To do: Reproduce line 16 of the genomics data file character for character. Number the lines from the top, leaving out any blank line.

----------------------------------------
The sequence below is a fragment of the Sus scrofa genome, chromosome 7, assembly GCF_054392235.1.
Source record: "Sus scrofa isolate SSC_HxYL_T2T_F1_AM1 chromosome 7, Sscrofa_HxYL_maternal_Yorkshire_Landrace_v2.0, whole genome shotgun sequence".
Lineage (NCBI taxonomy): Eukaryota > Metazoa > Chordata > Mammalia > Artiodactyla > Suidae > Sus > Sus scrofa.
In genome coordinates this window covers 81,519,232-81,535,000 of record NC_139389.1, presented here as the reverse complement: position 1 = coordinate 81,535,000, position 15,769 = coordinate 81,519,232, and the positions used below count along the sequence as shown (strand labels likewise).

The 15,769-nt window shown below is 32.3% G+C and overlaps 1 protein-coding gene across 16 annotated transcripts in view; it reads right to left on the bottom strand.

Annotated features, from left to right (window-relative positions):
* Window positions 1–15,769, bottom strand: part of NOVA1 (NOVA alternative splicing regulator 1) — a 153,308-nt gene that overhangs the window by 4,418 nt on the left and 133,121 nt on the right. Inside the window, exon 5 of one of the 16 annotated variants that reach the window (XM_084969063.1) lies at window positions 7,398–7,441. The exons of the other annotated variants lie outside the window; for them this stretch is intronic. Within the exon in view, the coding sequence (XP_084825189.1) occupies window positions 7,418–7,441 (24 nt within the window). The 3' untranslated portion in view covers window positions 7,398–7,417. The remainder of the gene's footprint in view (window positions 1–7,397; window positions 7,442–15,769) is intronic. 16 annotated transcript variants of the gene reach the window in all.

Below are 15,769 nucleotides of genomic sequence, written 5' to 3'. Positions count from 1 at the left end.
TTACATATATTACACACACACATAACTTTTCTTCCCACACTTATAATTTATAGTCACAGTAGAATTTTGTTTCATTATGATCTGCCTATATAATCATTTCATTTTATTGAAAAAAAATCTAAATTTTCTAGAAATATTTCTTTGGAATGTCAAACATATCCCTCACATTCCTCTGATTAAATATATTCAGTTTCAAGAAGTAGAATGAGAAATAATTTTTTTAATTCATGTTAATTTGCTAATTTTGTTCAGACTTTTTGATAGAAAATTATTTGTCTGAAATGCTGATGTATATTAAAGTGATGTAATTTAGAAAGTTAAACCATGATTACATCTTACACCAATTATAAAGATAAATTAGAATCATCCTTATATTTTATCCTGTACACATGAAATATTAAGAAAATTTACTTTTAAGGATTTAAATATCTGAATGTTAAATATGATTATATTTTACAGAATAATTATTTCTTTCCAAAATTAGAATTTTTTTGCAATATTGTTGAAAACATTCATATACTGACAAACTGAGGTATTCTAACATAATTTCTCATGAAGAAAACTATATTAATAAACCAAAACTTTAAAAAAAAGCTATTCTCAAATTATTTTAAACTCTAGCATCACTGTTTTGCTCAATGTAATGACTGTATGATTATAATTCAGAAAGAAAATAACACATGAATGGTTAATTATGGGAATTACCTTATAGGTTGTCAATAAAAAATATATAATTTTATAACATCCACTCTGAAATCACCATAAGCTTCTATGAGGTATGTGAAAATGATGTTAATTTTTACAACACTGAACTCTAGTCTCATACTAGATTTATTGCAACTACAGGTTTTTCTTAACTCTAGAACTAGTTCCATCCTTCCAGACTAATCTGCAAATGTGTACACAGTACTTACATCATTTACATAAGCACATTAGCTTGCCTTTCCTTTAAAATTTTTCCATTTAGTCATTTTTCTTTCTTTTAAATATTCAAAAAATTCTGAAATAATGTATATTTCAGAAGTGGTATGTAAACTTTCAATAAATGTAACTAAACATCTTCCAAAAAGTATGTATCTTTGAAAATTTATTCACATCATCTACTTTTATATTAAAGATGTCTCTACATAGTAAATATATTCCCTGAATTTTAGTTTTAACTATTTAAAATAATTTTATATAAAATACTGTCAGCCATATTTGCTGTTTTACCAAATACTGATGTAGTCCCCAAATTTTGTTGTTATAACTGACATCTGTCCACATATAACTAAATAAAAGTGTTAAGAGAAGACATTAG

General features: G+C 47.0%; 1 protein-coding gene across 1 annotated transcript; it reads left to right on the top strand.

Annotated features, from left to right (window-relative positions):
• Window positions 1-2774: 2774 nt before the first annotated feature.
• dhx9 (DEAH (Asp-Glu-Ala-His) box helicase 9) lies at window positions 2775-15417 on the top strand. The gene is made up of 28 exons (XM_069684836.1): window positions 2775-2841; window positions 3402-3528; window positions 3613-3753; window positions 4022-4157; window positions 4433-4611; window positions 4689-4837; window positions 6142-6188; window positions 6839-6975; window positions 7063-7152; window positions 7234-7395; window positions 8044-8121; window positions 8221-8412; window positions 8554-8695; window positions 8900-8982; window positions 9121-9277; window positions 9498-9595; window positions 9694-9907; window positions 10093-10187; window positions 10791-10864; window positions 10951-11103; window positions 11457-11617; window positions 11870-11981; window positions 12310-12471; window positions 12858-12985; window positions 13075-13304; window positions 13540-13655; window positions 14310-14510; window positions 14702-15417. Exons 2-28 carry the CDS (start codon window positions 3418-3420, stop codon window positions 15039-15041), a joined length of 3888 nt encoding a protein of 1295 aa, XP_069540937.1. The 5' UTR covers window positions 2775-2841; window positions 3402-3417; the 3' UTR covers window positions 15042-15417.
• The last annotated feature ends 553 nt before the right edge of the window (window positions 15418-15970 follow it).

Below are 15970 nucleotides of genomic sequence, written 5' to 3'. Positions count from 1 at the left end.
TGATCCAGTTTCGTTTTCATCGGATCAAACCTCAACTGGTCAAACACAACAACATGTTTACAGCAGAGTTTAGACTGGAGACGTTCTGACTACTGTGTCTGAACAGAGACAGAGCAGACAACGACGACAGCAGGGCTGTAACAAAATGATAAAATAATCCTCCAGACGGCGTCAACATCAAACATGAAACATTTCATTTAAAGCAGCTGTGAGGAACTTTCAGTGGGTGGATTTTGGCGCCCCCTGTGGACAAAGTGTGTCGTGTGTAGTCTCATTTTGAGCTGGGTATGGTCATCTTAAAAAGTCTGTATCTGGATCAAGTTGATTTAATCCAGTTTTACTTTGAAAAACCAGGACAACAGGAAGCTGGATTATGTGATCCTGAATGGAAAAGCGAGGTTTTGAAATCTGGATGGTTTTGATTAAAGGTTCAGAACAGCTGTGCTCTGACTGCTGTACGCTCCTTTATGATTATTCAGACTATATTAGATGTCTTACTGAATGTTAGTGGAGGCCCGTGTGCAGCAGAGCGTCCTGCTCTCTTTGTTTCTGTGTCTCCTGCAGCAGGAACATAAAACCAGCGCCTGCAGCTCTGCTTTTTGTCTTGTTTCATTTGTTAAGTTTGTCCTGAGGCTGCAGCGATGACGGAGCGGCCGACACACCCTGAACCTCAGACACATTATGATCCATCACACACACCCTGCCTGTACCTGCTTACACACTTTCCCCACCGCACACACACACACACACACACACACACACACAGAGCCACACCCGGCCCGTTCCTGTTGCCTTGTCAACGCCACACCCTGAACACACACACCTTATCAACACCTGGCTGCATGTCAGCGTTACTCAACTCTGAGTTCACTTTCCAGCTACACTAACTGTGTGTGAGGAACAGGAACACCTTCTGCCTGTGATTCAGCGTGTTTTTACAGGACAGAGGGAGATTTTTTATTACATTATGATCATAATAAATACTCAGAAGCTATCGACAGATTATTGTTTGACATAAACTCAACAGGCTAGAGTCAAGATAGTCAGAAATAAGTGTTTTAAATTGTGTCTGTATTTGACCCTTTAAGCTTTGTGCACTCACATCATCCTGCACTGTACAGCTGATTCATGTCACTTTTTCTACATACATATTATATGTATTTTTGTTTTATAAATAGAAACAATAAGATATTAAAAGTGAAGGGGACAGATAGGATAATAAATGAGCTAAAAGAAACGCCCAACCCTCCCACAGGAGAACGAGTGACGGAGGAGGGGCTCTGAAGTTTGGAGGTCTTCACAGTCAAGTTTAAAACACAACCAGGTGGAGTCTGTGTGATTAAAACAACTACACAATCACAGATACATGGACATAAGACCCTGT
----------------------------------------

TGATCCAGTTTCGTTTTCATCGGATCAAACCTCAACTGGTCAAACACAACAACATGTTTACAGCAGAGTTTAGACTGGAGACGTTCTGACTACTGTGTCTGAACAGAGACAGAGCAGACAACGACGACAGCAGGGCTGTAACAAAATGATAAAATAATCCTCCAGACGGCGTCAACATCAAACATGAAACATTTCATTTAAAGCAGCTGTGAGGAACTTTCAGTGGGTGGATTTTGGCGCCCCCTGTGGACAAAGTGTGTCGTGTGTAGTCTCATTTTGAGCTGGGTATGGTCATCTTAAAAAGTCTGTATCTGGATCAAGTTGATTTAATCCAGTTTTACTTTGAAAAACCAGGACAACAGGAAGCTGGATTATGTGATCCTGAATGGAAAAGCGAGGTTTTGAAATCTGGATGGTTTTGATTAAAGGTTCAGAACAGCTGTGCTCTGACTGCTGTACGCTCCTTTATGATTATTCAGACTATATTAGATGTCTTACTGAATGTTAGTGGAGGCCCGTGTGCAGCAGAGCGTCCTGCTCTCTTTGTTTCTGTGTCTCCTGCAGCAGGAACATAAAACCAGCGCCTGCAGCTCTGCTTTTTGTCTTGTTTCATTTGTTAAGTTTGTCCTGAGGCTGCAGCGATGACGGAGCGGCCGACACACCCTGAACCTCAGACACATTATGATCCATCACACACACCCTGCCTGTACCTGCTTACACACTTTCCCCACCGCACACACACACACACACACACACACACACACAGAGCCACACCCGGCCCGTTCCTGTTGCCTTGTCAACGCCACACCCTGAACACACACACCTTATCAACACCTGGCTGCATGTCAGCGTTACTCAACTCTGAGTTCACTTTCCAGCTACACTAACTGTGTGTGAGGAACAGGAACACCTTCTGCCTGTGATTCAGCGTGTTTTTACAGGACAGAGGGAGATTTTTTATTACATTATGATCATAATAAATACTCAGAAGCTATCGACAGATTATTGTTTGACATAAACTCAACAGGCTAGAGTCAAGATAGTCAGAAATAAGTGTTTTAAATTGTGTCTGTATTTGACCCTTTAAGCTTTGTGCACTCACATCATCCTGCACTGTACAGCTGATTCATGTCACTTTTTCTACATACATATTATATGTATTTTTGTTTTATAAATAGAAACAATAAGATATTAAAAGTGAAGGGGACAGATAGGATAATAAATGAGCTAAAAGAAACGCCCAACCCTCCCACAGGAGAACGAGTGACGGAGGAGGGGCTCTGAAGTTTGGAGGTCTTCACAGTCAAGTTTAAAACACAACCAGGTGGAGTCTGTGTGATTAAAACAACTACACAATCACAGATACATGGACATAAGACCCTGT